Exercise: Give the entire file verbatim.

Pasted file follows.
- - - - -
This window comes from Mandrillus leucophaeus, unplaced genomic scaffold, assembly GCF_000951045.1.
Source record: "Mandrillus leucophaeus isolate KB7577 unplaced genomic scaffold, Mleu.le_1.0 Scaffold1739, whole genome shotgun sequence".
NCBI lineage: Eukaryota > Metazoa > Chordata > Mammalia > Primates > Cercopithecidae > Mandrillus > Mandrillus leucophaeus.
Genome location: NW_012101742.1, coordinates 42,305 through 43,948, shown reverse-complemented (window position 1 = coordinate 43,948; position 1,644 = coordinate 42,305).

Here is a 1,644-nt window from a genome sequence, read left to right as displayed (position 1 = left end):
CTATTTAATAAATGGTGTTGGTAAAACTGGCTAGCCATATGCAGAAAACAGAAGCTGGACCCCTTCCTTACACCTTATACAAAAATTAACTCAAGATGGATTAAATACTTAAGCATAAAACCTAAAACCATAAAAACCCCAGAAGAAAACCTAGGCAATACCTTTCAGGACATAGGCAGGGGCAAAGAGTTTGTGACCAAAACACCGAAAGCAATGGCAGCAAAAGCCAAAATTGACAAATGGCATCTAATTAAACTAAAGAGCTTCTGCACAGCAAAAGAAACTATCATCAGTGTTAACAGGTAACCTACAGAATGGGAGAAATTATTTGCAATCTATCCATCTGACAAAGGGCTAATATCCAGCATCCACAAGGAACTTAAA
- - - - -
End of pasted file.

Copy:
This window comes from Mandrillus leucophaeus, unplaced genomic scaffold, assembly GCF_000951045.1.
Source record: "Mandrillus leucophaeus isolate KB7577 unplaced genomic scaffold, Mleu.le_1.0 Scaffold1739, whole genome shotgun sequence".
NCBI lineage: Eukaryota > Metazoa > Chordata > Mammalia > Primates > Cercopithecidae > Mandrillus > Mandrillus leucophaeus.
Genome location: NW_012101742.1, coordinates 42,305 through 43,948, shown reverse-complemented (window position 1 = coordinate 43,948; position 1,644 = coordinate 42,305).

Here is a 1,644-nt window from a genome sequence, read left to right as displayed (position 1 = left end):
CTATTTAATAAATGGTGTTGGTAAAACTGGCTAGCCATATGCAGAAAACAGAAGCTGGACCCCTTCCTTACACCTTATACAAAAATTAACTCAAGATGGATTAAATACTTAAGCATAAAACCTAAAACCATAAAAACCCCAGAAGAAAACCTAGGCAATACCTTTCAGGACATAGGCAGGGGCAAAGAGTTTGTGACCAAAACACCGAAAGCAATGGCAGCAAAAGCCAAAATTGACAAATGGCATCTAATTAAACTAAAGAGCTTCTGCACAGCAAAAGAAACTATCATCAGTGTTAACAGGTAACCTACAGAATGGGAGAAATTATTTGCAATCTATCCATCTGACAAAGGGCTAATATCCAGCATCCACAAGGAACTTAAA